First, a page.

What You Need to Know About COP26

Audio by: Megan Bergeron | Writing by: Callie Rhoades, Marie Hogan, Wangyuxuan Xu| Socials by: Wangyuxuan Xu

As of the twenty-sixth Conference of the Parties, or COP26, a global climate summit organized by the UN, several important agreements were made that may positively impact our future climate. However, there were also several disappointments and shortcomings on activists’ climate goals that were not achieved. 

Here are some key takeaways from COP26:

  • The U.S. and China agreed to work together to cut emissions
  • More than 20 countries, including the U.S., agreed to stop funding the majority of new oil and gas projects
  • Multiple organizations and companies form the private sector pledged funds to help in the fight against climate change 
  • Some coal-reliant countries have decided to continue using coal until 2040 or possibly later
  • Developed countries are continuing to fall short on their promises on financing $100 billion for climate disaster funds and renewable energy innovation  
  • Even with plans to cut emissions by 2030, Climate Action Tracker estimates that the globe will still warm by 2.4 degrees Celsius

What’s new?

Glasgow Climate Pact, the final report of the conference, emphasizes the fact that emissions will be nearly 14% higher in 2030 than in 2010 under current emission-reduction pledges. All the countries present acknowledged the need to reduce greenhouse-gas emissions. To keep the goal of limiting temperature rise to 1.5 °C within reach, carbon dioxide emissions will need to fall by 45% from the levels recorded in 2010 by 2030.

For the first time in COP history, countries made a pact to reduce coal-fired power (without carbon capture) and eliminate subsidies for other fossil fuels. However, India and China made an objection to stopping the subsidization of fossil fuels. India’s climate and environment minister, Bhupender Yadav, noted that low-income households in developing countries still rely on fossil fuels to keep their energy bills affordable. The conference agreed to change the promise in an earlier draft from “phase out” coal to “phase down” coal.

What’s missing?

Many developing countries are frustrated that OECD, or Organisation for Economic Co-operation and Development, countries didn’t pledge more financial support. At the 2009 Copenhagen Climate Summit, developed countries had agreed to provide 100 billion in funding per year by 2020, a target they have yet to achieve. This funding is critical as developing countries are disproportionately vulnerable to the effects of climate change, while also being less prepared to adapt to it on their own due to a variety of factors. 

Moreover, COP26 yielded few of the explicit policies necessary to meet the emissions targets set, including firm reductions in coal. It remains to be seen if global leaders will follow through on these agreements and meet the goals laid out in COP26.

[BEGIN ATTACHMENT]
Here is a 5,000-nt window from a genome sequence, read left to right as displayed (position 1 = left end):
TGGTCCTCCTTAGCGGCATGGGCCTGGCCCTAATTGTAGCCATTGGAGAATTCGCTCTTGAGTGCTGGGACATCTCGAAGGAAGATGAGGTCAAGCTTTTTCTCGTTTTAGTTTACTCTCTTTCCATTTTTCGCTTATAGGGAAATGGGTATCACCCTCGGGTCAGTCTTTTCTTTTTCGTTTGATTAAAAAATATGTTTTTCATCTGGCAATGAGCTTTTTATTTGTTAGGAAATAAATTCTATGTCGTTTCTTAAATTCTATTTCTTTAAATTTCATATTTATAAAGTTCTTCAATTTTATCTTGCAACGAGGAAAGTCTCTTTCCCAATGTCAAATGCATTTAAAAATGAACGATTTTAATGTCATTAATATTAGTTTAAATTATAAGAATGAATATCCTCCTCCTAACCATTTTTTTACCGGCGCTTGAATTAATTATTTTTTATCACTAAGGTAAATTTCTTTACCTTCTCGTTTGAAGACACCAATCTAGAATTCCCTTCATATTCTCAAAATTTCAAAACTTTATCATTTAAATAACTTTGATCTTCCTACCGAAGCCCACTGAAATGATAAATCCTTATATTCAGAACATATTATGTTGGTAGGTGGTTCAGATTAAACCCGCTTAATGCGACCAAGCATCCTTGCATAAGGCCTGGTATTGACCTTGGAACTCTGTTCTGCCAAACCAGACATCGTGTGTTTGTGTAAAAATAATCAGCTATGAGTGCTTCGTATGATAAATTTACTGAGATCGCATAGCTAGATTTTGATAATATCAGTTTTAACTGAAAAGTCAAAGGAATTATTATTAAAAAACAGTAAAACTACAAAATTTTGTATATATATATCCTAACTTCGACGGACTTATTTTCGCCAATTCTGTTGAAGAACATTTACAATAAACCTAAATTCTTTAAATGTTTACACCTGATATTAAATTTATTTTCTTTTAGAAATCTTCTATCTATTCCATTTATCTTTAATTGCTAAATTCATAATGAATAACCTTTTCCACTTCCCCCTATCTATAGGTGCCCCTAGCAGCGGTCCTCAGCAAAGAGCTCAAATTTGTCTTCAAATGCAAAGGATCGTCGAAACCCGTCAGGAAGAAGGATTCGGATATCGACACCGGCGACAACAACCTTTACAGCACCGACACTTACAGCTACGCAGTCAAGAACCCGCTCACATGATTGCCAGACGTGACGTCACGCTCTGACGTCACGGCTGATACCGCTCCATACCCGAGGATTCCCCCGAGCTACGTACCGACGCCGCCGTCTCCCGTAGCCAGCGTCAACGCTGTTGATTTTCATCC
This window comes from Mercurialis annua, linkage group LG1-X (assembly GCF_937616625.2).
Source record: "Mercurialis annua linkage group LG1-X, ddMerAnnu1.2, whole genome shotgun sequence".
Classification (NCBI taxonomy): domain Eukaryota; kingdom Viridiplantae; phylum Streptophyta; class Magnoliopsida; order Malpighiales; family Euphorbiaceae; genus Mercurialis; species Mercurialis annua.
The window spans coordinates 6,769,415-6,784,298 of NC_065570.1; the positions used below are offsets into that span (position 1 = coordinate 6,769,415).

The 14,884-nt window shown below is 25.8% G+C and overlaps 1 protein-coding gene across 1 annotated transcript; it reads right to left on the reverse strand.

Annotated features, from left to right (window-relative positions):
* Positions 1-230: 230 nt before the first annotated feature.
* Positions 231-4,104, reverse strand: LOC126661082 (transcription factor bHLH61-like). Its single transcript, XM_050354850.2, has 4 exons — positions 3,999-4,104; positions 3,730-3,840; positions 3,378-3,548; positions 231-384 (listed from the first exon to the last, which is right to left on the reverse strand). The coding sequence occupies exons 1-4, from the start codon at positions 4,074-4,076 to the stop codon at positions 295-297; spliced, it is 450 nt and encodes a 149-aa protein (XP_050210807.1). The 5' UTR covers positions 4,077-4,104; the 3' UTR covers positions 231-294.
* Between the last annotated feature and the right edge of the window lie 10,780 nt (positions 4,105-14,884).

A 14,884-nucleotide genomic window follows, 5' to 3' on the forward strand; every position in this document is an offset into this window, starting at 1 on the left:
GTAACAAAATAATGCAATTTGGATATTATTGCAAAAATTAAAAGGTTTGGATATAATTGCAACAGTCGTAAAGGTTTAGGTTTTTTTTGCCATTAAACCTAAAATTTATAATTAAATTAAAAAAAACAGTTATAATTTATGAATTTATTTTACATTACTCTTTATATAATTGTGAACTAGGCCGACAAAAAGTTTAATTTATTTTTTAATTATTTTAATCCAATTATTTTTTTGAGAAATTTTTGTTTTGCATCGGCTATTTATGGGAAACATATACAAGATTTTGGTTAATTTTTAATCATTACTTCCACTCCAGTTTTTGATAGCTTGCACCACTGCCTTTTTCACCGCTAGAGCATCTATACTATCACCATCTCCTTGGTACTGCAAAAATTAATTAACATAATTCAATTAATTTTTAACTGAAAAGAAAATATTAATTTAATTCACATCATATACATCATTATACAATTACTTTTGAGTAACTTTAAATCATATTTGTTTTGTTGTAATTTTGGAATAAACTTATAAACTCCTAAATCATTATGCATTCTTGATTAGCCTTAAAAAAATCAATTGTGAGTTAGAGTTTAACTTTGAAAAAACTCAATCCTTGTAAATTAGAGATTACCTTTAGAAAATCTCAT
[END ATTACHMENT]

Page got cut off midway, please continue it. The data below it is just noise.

What’s next for the US?

Coming out of COP26, the United States made commitments both to reduce its own emissions and work with other countries to address the climate crisis. Now, the question is whether the US will achieve these goals swiftly and effectively.

New programs, like the Plan to Conserve Global Forests announced at Glasgow, increase global funding for deforestation efforts without depending on legislative approval. While the Biden administration was able to pass their infrastructure bill in November, they have not been able to pass their “Build Back Better” bill, one of the main policy mechanisms through which they hoped to reduce emissions. This bill included over half a trillion dollars in clean energy and climate change related funding. Many US states continue to push for aggressive emissions reductions on their own. The US Climate Alliance, a group formed by several governors during the Trump administration, now includes 27 states and Puerto Rico. These states, including California, are pushing innovative climate policy at the state and regional level, with hopes that their work will spillover into more widespread measures. 



Ken: The COP is intended to be a review after the Paris agreement, to get nations, to renew their commitments and to really increase ambition in light of the fact that we’re not getting to the Paris goals.

Ethan: The latest Conference of the Parties ended on November 12, 2021 in Glasgow, Scotland. It is the 26th United Nations Climate Change Conference. I sat down with Ken Alex, Executive Producer of Climate Break, to talk about it.

Ken: The world agreed to limit warming to two degrees and to aim, to try to limit it to 1.5 degrees. The big set of issues this year really grows out of what’s called the Paris of rule book. Paris had a number of focuses and agreements, but there were no details associated with quite a few of them. Some of the bigger ones include mechanisms to set up an international carbon trading market. There is a lot of discussion about money for loss and damage for countries that have already been impacted and will be impacted further, and a hundred billion dollar annual fund that was agreed to in Paris, but has not, come to fruition.

Ethan: Coming out of the conference, the US and the EU developed a methane pledge that was signed by over 105 nations to reduce methane emissions by 30% by 2050. Advocates have also committed to working to retire the 2500 remaining coal fired power plants around the world.

Ethan: For more information on COP26, please visit climatebreak.org, or wherever you get your podcast. I’m Ethan Elkind, and this was Climate Break.

What You Need to Know About COP26